Training is training is training, right?
Unfortunately, it’s not that simple. But it certainly doesn’t have to be difficult either.
In his latest ebook, ‘Your Volunteers: Train,’ Chris Mavity guides us through the process of training our volunteers, and equips us with the strategies and tools required to effectively steward every church’s greatest and most abundant resource – its people.
And when it comes to training your church’s volunteers, there are really two primary types of training to consider: orientation training and ongoing training.
Orientation training helps your volunteers understand the role, responsibilities, and expected outcomes of the assignment. The objective in developing good orientation training is to give your volunteers the minimum guidance, information, and instruction necessary to complete the assignment well, all while helping your volunteers gain confidence.
Ongoing training, however, is focused on life-skills development – helping your volunteers become a better version of themselves.This type of ongoing training communicates that you care about them as people – not just in a ministry capacity – and that you will pour into them to make them better in all aspects of their lives.
Training – specifically orientation training and ongoing training – allows you to communicate expectations, prepare volunteers for service, and impart wisdom. Here is how to implement both to maximize the time and talents of your volunteer team:
Orientation Training: Preparation for the Job at Hand
And according to Mavity, ‘ … orientation training is the most important training that a ministry leader can conduct. Because when we take the time to orient our volunteers to the ministry role, they gain insight and confidence that will serve them well from the very beginning of their newfound role. We help them avoid much of the nerves and doubts of a first-time volunteer.’
Because - newsflash: The people you are training want to do the job; they volunteered to do it! But they’ll need to look to you for guidance, information, and instruction.
So your objective in developing beneficial orientation training is to give the volunteer the minimum amount of guidance, information, and instruction necessary to complete the assignment well. You can’t expect to train your volunteers in every nuance of their position. Just as with learning anything new, most ministry training happens on the job. You can describe the nuances of riding a bike, but it’s not until someone actually gets on the bike that they can apply what they’ve been taught.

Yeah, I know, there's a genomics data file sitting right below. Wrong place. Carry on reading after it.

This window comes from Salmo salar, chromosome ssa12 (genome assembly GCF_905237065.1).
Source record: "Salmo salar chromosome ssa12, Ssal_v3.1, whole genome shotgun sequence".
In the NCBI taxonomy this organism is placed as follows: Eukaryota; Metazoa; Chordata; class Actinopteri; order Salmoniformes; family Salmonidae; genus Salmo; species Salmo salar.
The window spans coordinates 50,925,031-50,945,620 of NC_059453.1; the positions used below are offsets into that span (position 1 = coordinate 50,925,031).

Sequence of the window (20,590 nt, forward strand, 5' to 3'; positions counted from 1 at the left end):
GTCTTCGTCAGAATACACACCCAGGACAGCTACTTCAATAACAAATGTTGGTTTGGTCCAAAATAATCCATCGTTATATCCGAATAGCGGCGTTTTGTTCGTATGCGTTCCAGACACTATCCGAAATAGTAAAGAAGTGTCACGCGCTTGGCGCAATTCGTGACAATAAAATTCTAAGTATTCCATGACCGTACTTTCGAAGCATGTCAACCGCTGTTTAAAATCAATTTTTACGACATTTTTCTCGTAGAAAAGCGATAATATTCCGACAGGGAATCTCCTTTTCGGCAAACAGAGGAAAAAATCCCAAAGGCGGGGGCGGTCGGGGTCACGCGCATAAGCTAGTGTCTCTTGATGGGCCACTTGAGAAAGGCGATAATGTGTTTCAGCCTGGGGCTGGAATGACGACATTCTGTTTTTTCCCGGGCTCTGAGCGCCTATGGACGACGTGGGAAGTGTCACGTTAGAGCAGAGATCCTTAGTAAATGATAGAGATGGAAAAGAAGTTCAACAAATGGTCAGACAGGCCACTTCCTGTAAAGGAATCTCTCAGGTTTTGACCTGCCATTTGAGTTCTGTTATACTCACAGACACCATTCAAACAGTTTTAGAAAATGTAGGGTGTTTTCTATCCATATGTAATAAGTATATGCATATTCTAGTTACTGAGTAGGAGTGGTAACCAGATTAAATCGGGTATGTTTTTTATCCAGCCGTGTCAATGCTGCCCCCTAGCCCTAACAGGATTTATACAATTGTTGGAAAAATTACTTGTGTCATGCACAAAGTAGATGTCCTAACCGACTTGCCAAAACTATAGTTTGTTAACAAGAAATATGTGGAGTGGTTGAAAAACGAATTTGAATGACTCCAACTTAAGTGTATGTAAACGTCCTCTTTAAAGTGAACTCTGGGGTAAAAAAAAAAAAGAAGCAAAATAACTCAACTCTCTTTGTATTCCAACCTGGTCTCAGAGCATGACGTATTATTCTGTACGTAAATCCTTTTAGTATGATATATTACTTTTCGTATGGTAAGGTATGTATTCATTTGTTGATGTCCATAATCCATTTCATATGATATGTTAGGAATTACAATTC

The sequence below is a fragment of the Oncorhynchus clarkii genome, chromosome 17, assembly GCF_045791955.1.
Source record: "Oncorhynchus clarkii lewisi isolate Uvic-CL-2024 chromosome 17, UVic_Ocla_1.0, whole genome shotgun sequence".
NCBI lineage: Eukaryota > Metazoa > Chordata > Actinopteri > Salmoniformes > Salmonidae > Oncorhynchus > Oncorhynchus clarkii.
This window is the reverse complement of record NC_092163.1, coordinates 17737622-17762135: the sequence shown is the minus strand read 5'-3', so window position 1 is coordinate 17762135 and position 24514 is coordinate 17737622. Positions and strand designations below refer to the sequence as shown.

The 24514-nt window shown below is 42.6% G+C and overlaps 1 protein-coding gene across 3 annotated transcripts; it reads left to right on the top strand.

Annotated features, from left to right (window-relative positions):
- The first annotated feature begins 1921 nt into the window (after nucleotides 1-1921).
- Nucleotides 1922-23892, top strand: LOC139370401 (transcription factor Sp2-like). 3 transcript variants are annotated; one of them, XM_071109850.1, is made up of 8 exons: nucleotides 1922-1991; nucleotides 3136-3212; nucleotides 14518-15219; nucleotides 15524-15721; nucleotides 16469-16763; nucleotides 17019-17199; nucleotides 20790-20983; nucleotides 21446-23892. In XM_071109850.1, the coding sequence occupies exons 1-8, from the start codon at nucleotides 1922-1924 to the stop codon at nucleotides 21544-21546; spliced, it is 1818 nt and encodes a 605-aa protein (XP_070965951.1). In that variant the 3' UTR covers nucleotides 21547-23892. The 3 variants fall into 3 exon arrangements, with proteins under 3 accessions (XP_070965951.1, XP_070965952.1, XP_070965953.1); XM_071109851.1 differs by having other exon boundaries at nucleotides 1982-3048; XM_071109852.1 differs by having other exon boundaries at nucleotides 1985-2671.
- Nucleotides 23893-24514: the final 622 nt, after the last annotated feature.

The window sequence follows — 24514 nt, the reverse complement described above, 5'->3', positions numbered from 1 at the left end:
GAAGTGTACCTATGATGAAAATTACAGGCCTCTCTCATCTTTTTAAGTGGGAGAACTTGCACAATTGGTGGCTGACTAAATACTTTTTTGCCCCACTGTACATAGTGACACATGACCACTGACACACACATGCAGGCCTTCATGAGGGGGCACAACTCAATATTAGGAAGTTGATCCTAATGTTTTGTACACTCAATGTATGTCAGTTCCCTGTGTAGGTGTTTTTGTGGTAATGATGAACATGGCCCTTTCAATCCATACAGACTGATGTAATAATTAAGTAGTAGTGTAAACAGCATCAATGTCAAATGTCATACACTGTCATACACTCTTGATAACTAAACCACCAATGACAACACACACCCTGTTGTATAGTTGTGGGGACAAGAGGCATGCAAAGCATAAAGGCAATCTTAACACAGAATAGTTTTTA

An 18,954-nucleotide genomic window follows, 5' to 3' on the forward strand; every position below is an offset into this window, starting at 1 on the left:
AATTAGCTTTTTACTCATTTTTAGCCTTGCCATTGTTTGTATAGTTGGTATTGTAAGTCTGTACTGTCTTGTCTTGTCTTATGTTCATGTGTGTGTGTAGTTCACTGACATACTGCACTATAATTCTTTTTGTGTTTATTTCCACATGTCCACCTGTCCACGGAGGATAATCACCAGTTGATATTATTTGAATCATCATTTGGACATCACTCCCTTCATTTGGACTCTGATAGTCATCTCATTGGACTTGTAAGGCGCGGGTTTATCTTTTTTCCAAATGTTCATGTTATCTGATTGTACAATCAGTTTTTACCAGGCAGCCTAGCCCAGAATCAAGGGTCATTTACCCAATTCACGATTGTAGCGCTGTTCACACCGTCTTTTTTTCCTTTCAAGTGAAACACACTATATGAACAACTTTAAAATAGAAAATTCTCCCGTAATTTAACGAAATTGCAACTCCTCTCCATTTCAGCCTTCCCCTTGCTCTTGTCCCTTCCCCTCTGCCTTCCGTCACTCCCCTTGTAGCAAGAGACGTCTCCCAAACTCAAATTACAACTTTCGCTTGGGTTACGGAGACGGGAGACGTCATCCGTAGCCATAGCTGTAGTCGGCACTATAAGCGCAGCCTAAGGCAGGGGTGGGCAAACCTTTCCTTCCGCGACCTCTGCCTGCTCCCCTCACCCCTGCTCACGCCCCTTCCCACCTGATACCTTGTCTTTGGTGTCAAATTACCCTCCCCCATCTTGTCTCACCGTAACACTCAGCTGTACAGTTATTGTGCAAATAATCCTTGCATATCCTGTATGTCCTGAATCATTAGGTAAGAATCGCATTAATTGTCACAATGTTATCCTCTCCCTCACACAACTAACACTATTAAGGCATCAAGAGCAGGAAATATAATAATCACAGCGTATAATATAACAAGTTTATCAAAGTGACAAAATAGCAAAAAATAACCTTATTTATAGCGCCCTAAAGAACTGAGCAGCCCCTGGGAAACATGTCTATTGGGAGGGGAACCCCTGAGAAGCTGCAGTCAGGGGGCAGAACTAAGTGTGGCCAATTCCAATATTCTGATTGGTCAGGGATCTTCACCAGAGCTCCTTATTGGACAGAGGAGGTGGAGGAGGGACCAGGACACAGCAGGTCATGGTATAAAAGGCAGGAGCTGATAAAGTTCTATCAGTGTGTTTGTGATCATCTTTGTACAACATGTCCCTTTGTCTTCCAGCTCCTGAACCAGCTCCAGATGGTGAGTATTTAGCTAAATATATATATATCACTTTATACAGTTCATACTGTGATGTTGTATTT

During orientation training, your goal should be to simply affirm your volunteers and help them gain confidence.
Ongoing Training: Discipling for the Long Term
Once someone knows how to do the basics of their ministry role, trying to train them more or better is a lot like reteaching someone to ride a bike: Although your first ride may have been a little shaky, you’re good to go once you’ve taken a few rides.
As Mavity explains, ‘The most effective ongoing training is focused on helping your volunteers become a better them. Topics like decision making, parenting, group dynamics, communication, or conflict resolution have a broad application and make people better at being people.’
PRO TIP: Just in case there aren’t enough hours in your day (are there ever?), consider leveraging technology to maximize your training efforts to be mindful of your volunteers’ time and schedules. Allowing your volunteers to walk themselves through training at their own pace, on their own time, from the comfort of home could lend itself to a notable increase in the quality and quantity of training you can provide.
Technology will never replace human interactions, but your church’s process for training your volunteers will impact your potential for growth more than any other aspect of your ministry.
And if you’re willing to effectively and efficiently leverage all of the tools and technologies at your disposal to train your volunteers, you’ll be able to maximize your time, effort, and energy for the greater good of the Kingdom with long-lasting sustainability and longevity.